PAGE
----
From 1838 to 1842 the Guelph King Ernst August built the hunting lodge in the Saupark. Later on it was used by the Emperors of Hohenzollern. In the beginning it was a one storey building for guests and staff with utility rooms in the basement. East of it they established a Forester Residence with stables and depots. In 1878 the building complex was completed with a cavalier house for guests by an assistant of the Hanover master builder G.L.F. Laves. The former dining hall with Corinthian columns is named after him.
Its small size resulted in an addition of the “Emperor’s Hall“. The main building which was decorated at the facade with oak wreaths with crossed pigs’ spears was added with an upper floor and an attic in 1889. After the end of the monarchy the castle was a sanatorium for children of socially weak Hanover families. During the World Wars it was a military hospital and from 1947 to 1963 a district hospital. After the renovation by the Saupark forestry it has become home to a teaching academy for hunters and also a “Museum for Nature – Hunting – Culture“.
In 1905 the hunters are looking at their hunting success. To the right you can see that the spectators were kept at a distance.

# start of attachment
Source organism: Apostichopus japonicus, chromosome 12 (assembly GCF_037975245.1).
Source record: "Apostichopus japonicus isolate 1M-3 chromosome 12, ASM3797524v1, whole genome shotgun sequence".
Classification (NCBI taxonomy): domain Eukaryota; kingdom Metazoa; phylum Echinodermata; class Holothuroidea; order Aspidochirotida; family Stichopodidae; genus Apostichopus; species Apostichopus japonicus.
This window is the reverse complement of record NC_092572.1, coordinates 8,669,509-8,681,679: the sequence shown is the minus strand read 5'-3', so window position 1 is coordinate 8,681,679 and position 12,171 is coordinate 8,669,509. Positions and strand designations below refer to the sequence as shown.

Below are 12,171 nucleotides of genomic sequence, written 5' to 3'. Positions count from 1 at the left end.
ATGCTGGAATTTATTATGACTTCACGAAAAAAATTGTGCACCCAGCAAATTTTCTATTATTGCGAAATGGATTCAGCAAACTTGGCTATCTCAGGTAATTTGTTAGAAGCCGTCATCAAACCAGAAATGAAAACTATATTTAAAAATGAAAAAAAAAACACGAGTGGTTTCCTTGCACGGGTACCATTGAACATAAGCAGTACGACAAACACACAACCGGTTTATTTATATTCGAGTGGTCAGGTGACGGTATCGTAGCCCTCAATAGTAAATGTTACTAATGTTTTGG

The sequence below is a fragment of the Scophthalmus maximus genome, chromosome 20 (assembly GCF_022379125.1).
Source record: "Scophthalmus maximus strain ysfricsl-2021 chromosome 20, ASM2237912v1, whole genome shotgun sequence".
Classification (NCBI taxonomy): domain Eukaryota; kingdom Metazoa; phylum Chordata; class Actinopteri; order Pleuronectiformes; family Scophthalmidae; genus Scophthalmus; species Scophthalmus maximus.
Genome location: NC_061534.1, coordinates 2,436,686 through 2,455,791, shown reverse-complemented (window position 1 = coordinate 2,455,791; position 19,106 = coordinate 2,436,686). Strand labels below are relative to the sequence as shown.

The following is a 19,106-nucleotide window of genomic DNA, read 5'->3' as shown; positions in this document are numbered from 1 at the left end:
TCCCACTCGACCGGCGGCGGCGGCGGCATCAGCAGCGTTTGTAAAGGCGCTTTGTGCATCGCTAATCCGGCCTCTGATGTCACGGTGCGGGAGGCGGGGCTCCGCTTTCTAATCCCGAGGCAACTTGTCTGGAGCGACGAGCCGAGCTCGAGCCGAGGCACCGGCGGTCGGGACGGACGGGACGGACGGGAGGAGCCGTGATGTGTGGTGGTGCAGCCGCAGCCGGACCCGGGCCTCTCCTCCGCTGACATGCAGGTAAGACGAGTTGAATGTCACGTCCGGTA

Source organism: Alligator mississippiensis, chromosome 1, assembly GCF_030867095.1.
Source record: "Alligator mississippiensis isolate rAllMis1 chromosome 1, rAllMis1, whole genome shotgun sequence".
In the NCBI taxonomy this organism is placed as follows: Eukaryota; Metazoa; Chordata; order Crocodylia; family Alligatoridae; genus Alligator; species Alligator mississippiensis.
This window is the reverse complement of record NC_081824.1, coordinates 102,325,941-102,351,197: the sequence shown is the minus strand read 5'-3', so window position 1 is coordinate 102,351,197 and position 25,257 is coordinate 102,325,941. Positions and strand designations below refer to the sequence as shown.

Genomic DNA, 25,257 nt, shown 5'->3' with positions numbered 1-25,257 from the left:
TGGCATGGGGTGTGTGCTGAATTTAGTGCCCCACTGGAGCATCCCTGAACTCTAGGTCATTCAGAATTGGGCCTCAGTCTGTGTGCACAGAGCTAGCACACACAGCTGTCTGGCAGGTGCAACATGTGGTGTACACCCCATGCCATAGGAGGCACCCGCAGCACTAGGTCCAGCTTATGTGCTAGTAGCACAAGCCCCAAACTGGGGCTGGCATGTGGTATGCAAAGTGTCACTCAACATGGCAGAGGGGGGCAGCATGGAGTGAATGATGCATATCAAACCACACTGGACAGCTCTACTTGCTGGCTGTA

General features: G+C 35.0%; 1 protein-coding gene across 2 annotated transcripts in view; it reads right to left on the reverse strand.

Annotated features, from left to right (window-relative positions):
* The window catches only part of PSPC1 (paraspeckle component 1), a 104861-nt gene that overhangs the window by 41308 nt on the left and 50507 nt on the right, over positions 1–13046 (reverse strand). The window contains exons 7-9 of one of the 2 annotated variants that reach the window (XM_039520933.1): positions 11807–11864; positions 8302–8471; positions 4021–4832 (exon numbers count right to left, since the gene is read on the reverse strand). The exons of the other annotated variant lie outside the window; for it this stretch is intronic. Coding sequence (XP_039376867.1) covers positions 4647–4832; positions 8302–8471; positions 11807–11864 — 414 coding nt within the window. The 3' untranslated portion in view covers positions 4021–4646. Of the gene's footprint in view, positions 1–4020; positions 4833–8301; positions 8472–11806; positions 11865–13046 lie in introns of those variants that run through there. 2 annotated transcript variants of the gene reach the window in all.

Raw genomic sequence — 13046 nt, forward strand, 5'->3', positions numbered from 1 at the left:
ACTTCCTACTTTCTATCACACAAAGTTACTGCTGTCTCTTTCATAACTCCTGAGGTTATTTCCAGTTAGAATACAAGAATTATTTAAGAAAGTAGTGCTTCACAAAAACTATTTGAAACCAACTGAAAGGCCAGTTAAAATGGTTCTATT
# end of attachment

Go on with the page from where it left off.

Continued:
Almost at the same time when the lodge was built the Saupark hunting ground was fenced by a 16 kilometre long wall, so that the wildlife stock would not cause damage to the adjacent fields.
While hunting parties initially travelled in coaches from the residence city of Hanover, they left the train in later years at the especially set up station „Kaiserrampe“ , from where they continued their trip to the castle in coaches and finally in automobiles to reach the castle on the later called “Emperor’s Avenue“ which was built in 1858. This castle as well as the train station were only used sporadically, because the royal hunts that were organized until 1912 generally took place every other year. Mostly the sportsmanlike amusement of the Hohenzollern monarchs and their top-ranking guests took only two days. They chased the deer directly in front of the trophy hunters’ shooting stands. In a final ceremony the killed animals were displayed in front of the castle. In 1905 e.g. when Emperor Wilhelm II had invited King Alfons of Spain, the line included 55 fallow deer and 540 wild boars.
The states hunt tradition, that was interrupted during WW 1 was taken up again in the 1920s. During the Nazi dictatorship Hermann Göring who also served as the “Reichs Professional Hunter“ went hunting several times. After the war so called State’s Hunts or rather Guest Hunts were arranged by the Land of Lower Saxony on invitation by the Prime Minister or the Ministry of Agriculture.